Exquisite glass vases, paperweights, perfume bottles and marbles
Combining Glassblowing & Design Since 1972
David Salazar has been a glassblower and designer for over 40 years. He began in 1972 at Lundberg Studios in Davenport, California. Using new techniques to decorate glass, he eventually became their chief designer. Some of his pieces during this period were exhibited at the Corning Museum of Glass.
It was during this time that he became associated with Larry Selman, one of the foremost paperweight dealers in the world. David’s work has been featured in many of Selman’s catalogues, as well as books for the paperweight collector. David also exhibited pieces at the Tiffany Exhibit for the Museum of Art in Chicago.
In 1988, David’s work in miniatures, and his association with Bert Cohen, marble dealer, led to doing marbles in flower and sea life patterns, as well as traditional swirls. His Angelfish marble was featured in the April 1988 issue of the Smithsonian Magazine. Today, his marbles are some of his most popular items, and he carries over 30 different kinds, including holiday motifs, flowers, moon & star patterns, doves, and whales. His work is featured in many periodicals and reference books, including Marilyn Barrett’s book, Immies, Aggies, Shooters and Swirls, The Art of the Paperweight by L.H. Selman, and Mark Block’s, Contemporary Marbles and Related Art Glass.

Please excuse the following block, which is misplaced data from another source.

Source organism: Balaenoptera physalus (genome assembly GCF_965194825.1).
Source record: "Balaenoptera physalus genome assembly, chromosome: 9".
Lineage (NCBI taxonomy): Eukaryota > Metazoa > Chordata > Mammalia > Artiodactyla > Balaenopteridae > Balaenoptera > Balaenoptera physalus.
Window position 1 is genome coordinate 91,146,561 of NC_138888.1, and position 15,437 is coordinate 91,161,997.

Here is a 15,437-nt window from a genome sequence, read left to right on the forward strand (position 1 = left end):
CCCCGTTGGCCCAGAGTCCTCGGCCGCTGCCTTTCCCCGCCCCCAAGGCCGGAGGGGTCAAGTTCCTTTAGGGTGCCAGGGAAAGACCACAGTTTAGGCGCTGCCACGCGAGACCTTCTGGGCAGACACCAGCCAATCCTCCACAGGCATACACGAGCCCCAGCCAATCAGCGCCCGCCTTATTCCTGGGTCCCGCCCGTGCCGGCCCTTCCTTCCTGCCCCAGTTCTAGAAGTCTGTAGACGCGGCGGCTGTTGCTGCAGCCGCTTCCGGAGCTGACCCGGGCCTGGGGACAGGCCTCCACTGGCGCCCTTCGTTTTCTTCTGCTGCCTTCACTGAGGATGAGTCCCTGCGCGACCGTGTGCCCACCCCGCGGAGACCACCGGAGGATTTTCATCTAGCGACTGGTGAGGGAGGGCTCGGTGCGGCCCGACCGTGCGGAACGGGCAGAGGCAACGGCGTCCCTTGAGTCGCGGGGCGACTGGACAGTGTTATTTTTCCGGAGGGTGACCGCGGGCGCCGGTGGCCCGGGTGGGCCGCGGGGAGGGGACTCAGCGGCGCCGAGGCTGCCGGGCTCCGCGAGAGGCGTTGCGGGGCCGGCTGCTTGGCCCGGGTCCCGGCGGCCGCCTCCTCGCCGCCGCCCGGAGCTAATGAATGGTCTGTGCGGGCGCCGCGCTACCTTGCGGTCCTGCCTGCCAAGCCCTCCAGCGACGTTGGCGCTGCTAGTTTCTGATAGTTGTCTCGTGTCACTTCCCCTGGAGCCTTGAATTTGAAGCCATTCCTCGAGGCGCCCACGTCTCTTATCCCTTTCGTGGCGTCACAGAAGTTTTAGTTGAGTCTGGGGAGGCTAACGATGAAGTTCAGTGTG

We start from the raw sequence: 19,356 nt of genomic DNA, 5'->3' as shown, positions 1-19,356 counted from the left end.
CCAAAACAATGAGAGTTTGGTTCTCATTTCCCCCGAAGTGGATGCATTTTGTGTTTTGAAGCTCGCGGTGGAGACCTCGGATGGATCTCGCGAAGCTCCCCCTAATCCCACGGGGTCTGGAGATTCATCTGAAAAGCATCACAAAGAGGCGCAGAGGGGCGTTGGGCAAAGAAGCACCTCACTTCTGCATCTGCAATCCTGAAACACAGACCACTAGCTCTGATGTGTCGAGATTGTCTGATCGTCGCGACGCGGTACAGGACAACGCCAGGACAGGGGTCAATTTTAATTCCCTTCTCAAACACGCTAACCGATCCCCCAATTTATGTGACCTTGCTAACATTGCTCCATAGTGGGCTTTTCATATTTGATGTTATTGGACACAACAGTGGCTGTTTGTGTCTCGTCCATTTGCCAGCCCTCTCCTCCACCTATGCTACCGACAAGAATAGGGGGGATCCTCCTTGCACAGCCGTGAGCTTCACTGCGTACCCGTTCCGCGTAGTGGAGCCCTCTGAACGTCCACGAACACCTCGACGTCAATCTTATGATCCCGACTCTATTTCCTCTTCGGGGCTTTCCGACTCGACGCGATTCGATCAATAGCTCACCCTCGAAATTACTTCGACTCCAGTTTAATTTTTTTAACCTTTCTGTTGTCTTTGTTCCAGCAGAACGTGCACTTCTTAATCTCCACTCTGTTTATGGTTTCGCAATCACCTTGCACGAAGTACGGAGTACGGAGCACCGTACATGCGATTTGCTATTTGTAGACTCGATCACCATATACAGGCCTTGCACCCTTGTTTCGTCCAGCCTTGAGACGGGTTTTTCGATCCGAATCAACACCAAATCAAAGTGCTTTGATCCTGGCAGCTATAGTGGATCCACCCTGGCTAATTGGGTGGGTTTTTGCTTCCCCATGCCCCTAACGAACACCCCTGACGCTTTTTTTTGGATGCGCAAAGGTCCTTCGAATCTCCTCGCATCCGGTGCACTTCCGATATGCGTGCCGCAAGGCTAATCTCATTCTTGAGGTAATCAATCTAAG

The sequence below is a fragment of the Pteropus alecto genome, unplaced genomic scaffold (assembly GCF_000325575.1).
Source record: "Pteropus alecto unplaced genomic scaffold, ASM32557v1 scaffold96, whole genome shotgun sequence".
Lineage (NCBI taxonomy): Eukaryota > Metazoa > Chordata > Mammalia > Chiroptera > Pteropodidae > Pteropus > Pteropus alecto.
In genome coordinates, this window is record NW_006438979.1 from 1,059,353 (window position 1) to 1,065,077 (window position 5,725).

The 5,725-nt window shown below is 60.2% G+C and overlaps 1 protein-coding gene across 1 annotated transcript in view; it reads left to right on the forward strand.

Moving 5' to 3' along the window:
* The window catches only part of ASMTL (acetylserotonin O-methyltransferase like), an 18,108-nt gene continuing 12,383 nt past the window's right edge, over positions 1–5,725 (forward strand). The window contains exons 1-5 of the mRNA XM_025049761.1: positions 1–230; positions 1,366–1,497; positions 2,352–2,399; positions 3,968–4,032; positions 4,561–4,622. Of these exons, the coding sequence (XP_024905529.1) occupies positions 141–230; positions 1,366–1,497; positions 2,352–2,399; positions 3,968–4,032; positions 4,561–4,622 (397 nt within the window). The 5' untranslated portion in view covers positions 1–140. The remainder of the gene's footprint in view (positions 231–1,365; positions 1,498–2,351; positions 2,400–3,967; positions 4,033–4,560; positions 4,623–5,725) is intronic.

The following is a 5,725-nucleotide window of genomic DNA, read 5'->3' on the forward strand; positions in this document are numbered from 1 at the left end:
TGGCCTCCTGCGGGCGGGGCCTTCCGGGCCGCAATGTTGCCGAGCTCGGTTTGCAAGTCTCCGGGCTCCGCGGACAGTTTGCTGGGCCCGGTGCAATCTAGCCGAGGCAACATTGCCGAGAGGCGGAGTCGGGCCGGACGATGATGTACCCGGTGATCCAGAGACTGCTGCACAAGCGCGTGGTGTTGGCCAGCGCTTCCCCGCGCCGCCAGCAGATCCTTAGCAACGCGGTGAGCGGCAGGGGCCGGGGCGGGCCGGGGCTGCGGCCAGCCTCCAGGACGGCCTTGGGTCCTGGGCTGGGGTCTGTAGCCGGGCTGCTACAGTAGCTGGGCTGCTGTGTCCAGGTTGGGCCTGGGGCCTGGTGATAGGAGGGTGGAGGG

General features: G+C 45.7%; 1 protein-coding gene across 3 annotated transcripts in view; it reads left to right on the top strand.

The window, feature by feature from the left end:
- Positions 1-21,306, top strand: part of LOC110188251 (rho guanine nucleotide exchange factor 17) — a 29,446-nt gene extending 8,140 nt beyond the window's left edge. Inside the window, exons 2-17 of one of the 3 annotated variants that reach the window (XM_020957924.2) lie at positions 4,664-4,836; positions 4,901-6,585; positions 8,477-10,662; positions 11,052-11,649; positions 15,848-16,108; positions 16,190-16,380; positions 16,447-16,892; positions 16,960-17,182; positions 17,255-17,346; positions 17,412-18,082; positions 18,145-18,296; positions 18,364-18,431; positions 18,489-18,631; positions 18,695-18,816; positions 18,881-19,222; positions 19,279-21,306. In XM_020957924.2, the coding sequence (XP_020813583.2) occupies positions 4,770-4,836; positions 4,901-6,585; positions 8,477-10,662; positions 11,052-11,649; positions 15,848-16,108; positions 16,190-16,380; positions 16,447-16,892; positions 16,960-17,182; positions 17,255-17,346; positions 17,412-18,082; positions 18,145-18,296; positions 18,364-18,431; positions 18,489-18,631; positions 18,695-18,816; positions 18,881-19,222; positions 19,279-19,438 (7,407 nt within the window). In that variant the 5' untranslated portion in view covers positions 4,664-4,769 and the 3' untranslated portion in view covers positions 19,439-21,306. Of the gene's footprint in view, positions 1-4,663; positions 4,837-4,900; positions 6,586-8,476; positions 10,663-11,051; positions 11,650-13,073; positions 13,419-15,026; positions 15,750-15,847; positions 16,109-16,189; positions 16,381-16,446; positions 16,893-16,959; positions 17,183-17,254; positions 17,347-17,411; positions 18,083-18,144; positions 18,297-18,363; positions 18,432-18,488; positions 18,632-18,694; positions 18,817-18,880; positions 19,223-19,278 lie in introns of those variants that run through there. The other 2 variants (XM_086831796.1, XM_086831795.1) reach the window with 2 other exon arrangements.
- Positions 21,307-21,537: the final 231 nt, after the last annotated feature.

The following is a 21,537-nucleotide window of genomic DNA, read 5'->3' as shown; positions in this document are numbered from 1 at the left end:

David continues to design and create new and exquisite glass vases, paperweights, perfume bottles, and marbles in his studio.
His Creative Process
In the past 20 years, David has played host to many groups of students from the local school districts, who come to watch the creative process. His demonstrations are entertaining as well as informative. His studio is open, on appointment, to interested individuals or groups. David has donated countless pieces to schools and nonprofits for fundraisers.
Galleries & Collections
Some of the galleries and stores that carry David’s work are Carlyn Gallerie in Dallas, Texas, The Real Mother Goose in Seattle, Washington, the Whaler in Maui, Indigenous Gallery in Cincinnati, Ohio and Made in Santa Cruz.
His work is represented in the permanent collection at the Corning Museum of Glass. David also created a commemorative piece for the Bergstrom-Mahler Glass Museum’s 50th Anniversary. He was the guest speaker at the Amana, Iowa National Marble convention, and a guest speaker at the Wheaton Village Glass conference in New Jersey.